This definition has been used and re-used since its conception. It is problematic for two central reasons. Primarily, its ambiguous analysis has allowed enough wriggle room for the concept to be widely embraced and misused by business owners and governments alike in the pursuit of their own agendas. This has allowed power to be put in the hands of large transnational corporations that benefit from unsustainable methods of production such as environmentally degrading technology and cheap labor, exploiting the poor and further diminishing living standards in developing countries. With the dominant global ideology stressing unlimited growth, sustainable development is nothing more than a green cloak used to sugar-coat the continual destruction of our planet.
Secondly, sustainable development is largely unachievable as the current methods are fundamentally unsustainable due to the failure of institutions to recognise perhaps the most prominent cause of environmental degradation, the over-consumption of developed countries. The 1996 Independent Commission on Population and Quality of Life concluded that 5 planet earths would be needed to support a world that consumes as much energy and other resources of today’s industrialised countries. Although there has been some recent progressions targeting global carbon emissions, there remains much to be done.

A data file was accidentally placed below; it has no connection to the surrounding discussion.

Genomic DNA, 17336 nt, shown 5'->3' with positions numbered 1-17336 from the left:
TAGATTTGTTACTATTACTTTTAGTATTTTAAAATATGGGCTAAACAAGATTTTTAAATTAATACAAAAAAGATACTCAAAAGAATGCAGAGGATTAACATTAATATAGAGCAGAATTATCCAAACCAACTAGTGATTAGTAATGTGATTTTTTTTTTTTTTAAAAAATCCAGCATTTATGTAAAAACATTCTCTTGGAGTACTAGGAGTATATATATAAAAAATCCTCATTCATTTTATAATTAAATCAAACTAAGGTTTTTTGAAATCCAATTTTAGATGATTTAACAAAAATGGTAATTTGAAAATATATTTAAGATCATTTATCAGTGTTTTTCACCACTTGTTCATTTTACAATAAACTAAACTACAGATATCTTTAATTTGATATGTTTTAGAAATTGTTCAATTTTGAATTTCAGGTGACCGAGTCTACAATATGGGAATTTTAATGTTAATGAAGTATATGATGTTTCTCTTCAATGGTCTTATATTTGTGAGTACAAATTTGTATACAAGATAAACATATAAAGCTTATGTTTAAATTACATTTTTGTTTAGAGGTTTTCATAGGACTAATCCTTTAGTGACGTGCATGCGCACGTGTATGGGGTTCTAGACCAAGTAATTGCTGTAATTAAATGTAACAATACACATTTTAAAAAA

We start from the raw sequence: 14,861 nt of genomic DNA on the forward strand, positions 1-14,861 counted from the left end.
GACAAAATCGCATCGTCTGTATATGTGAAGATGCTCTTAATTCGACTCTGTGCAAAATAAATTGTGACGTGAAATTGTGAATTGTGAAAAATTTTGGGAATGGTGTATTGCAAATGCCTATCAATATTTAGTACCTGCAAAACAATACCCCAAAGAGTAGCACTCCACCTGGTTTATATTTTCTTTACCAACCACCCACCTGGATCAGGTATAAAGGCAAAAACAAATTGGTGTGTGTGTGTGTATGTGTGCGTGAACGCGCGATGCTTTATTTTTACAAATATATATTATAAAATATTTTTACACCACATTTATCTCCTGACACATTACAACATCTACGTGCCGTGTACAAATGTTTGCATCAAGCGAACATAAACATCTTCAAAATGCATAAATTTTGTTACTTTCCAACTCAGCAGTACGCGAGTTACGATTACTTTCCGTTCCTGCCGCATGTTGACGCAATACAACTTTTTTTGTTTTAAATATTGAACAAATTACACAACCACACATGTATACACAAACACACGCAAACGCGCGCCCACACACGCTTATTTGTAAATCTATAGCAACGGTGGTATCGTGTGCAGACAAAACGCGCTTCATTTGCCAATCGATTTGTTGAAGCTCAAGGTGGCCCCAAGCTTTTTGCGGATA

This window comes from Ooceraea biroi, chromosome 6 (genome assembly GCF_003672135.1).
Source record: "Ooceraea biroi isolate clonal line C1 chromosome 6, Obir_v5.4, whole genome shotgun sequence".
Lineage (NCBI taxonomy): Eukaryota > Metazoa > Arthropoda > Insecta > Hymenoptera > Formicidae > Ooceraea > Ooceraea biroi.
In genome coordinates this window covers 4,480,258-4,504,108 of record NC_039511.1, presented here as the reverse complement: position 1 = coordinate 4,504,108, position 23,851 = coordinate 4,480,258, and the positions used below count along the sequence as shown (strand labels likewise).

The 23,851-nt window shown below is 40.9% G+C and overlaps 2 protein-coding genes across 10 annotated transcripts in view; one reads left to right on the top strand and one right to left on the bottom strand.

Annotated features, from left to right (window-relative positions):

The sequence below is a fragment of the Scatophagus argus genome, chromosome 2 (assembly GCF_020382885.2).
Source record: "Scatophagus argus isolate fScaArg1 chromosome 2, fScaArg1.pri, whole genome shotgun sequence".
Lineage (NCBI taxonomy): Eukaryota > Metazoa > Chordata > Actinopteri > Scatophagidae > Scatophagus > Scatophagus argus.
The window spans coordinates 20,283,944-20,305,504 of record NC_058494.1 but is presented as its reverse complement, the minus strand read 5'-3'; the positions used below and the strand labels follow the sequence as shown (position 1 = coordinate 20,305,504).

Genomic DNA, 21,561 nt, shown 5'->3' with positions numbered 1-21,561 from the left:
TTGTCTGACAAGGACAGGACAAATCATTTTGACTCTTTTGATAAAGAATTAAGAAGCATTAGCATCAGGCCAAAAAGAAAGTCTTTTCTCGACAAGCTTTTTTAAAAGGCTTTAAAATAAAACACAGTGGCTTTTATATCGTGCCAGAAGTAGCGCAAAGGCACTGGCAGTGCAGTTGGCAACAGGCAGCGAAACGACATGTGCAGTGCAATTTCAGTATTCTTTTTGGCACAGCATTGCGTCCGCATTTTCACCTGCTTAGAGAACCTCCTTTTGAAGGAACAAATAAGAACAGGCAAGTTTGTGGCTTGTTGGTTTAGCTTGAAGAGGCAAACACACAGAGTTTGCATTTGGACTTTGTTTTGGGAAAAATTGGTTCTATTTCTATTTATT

On a more local level, the discourse of ‘green consumerism’ has been created by corporations in attempt to ‘individualise’ environmental problems by reassuring consumers that you don’t have to consume less to save the environment. By providing consumers with the option to by “ECO-FRIENDLY 100% DEGRADABLE” products, it creates the illusion that one can avoid sacrifice while still solving the environmental crisis.
Therefore, unless there is far greater regulation of global corporations, far greater accountability of governments to uphold their emissions targets and a far greater social shift around the notion of consumption– sustainable development will never exist.